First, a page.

And clothing is also a big part of your brand. You do apparel well. 

I’m just looking for more and more ways to express myself through that medium, and slowly build a following and more support in that area for my projects. Support has been building and people are supporting and buying stuff. That just allows me freedom to start creating and putting more stuff that I’m passionate about and onto the market.

How would you describe your style? 

I would say, modern meets retro meets comfort. Not just one thing. I want to move into doing joggers, sweatsuit and track jackets. And then also be able to make a sweater or more high-end and dressier pieces as well, moving forward.

Of course, the weed is most important. What is your approach to the product you put out? 

I really want to be hands-on when it comes to creating flavors. I’ve always been a breeder. And I guess you could say geneticist to a degree there, just making flavors and curating flavors, and hunting, and trying to make sure that Champelli’s menu is unique and proprietary.

So, the last couple of years, I’ve been in the trenches, creating new flavors and trying to bring that premium flavor to market. And it’s not easy scaling stuff and cultivating and getting stuff grown correctly, the way you want it to be grown. As people’s standards change and the cannabis is evolving quality-wise, the consumer is evolving with it. People want white ash, they want a white ring, they want it to taste and be amazing all around.

I’ve had to find strategic partners and cultivation, partners that I could collaborate with in breeding, so I can scale this brand and make it a household name nationwide, basically.

It sounds like setting up the weed side of things, from creating strains to scaling up production, has taken a lot of your focus. 

It has been taken a lot of work to try to set the foundation for that as far as cultivation goes and breeding and creating our own menu. This year, I’m finally getting a chance to start scaling up a bunch of my flavors with cultivators and giving people a chance to grow some of the genetics that I’ve made over the past couple of years. And I’m just finally doing that now. And so people coming up that are going to be trying Champelli are up for a serious treat as far as everything that’s going to be on the menu, pretty soon. It’ll all be proprietary stuff, that I had a hand in cultivating, and hunting and creating, basically, and curating the menu to make a proprietary unique experience for the consumer.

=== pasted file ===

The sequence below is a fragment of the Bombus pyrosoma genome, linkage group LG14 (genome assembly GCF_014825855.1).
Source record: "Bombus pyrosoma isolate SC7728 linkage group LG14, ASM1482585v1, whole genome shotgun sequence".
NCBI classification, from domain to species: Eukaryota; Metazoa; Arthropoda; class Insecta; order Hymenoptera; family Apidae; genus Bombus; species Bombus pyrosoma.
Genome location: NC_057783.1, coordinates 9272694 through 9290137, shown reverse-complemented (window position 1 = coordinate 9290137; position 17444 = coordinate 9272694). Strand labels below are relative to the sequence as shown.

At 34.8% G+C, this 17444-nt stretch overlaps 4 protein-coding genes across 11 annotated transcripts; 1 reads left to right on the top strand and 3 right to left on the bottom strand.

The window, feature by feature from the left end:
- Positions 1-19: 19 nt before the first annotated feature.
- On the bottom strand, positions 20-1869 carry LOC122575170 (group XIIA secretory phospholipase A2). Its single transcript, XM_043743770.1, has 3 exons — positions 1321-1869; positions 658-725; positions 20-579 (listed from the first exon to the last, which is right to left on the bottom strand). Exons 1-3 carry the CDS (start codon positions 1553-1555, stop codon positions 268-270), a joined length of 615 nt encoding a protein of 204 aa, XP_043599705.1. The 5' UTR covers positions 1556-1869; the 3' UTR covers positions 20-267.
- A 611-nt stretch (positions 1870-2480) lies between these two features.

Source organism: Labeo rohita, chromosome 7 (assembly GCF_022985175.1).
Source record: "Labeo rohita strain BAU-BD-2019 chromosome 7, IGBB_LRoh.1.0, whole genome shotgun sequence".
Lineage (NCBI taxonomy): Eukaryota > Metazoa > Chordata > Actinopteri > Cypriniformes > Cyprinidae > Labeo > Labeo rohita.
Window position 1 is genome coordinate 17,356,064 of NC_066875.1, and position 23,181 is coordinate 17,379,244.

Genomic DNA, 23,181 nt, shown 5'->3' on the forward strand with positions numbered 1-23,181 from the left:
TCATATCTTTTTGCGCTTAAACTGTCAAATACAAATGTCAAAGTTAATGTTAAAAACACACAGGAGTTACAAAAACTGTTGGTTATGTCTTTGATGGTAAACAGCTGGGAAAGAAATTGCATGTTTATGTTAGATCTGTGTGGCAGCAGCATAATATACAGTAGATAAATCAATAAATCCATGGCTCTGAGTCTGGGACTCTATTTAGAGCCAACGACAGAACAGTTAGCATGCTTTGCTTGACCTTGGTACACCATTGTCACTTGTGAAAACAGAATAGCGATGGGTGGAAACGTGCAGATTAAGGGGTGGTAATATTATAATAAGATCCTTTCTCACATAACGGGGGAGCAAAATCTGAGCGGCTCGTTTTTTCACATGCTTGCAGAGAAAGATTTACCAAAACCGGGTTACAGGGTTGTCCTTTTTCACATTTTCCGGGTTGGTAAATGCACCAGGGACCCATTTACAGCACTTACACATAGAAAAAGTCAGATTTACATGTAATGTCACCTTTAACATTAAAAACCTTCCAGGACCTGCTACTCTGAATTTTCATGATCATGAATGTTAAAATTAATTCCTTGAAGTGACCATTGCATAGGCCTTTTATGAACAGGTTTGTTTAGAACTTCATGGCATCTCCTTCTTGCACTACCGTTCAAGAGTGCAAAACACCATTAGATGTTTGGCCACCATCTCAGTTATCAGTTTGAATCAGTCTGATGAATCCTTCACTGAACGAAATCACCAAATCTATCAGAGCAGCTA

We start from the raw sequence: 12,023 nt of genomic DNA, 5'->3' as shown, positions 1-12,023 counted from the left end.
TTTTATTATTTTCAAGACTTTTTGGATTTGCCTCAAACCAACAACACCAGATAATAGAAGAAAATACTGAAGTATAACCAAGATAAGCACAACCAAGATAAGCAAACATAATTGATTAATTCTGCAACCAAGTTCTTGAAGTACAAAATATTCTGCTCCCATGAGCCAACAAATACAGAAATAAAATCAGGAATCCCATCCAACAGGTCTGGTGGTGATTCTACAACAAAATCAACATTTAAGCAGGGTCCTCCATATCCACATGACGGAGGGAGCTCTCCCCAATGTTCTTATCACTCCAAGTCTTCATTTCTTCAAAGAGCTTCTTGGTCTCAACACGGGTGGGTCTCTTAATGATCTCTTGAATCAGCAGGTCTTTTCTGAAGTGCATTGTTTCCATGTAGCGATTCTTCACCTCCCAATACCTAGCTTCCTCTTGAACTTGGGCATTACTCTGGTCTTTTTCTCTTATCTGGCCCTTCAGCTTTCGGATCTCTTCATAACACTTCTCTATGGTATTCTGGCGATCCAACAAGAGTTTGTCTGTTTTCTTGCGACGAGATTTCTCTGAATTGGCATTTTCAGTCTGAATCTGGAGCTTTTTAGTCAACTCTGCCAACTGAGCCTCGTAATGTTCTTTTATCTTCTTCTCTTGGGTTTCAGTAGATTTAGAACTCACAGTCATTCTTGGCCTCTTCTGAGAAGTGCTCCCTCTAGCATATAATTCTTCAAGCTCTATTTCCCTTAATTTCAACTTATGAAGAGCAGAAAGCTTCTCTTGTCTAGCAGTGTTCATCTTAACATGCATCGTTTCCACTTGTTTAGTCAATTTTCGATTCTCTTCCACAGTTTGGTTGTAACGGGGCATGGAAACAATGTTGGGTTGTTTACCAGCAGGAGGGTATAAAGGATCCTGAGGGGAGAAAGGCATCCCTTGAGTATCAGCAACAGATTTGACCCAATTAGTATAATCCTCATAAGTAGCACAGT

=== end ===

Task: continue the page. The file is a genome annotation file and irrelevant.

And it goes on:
What strain terp profiles do you go for? 

I’ve honestly been focusing on things that I’m interested in that I love and want to see, and give people a chance to try. I haven’t been so driven by just what the market wants. I want to bring unique stuff that isn’t just driven by market demand, so to speak. I want to bring new interesting things for people to try that are unique and expose people to new flavors and new ways of thinking about cannabis and fashion and music.

So, looking to create stuff that is new to your palate and unique and evolves the game rather than just the existing pool of what’s out there now. I definitely want to try to evolve the flavors. And at the same time, we are relying a little bit on existing things, everybody is building on a lot of existing things. But one of the things that makes us unique is I do have seeds dating back as late as even before my birth to the late 60s, and 70s and 80s. I have genetics from then that I’m also getting ready to crack and scale up and find creative ways to introduce those and cross those to bring new and interesting, different terpene profiles that have been lost, or just slept on for years.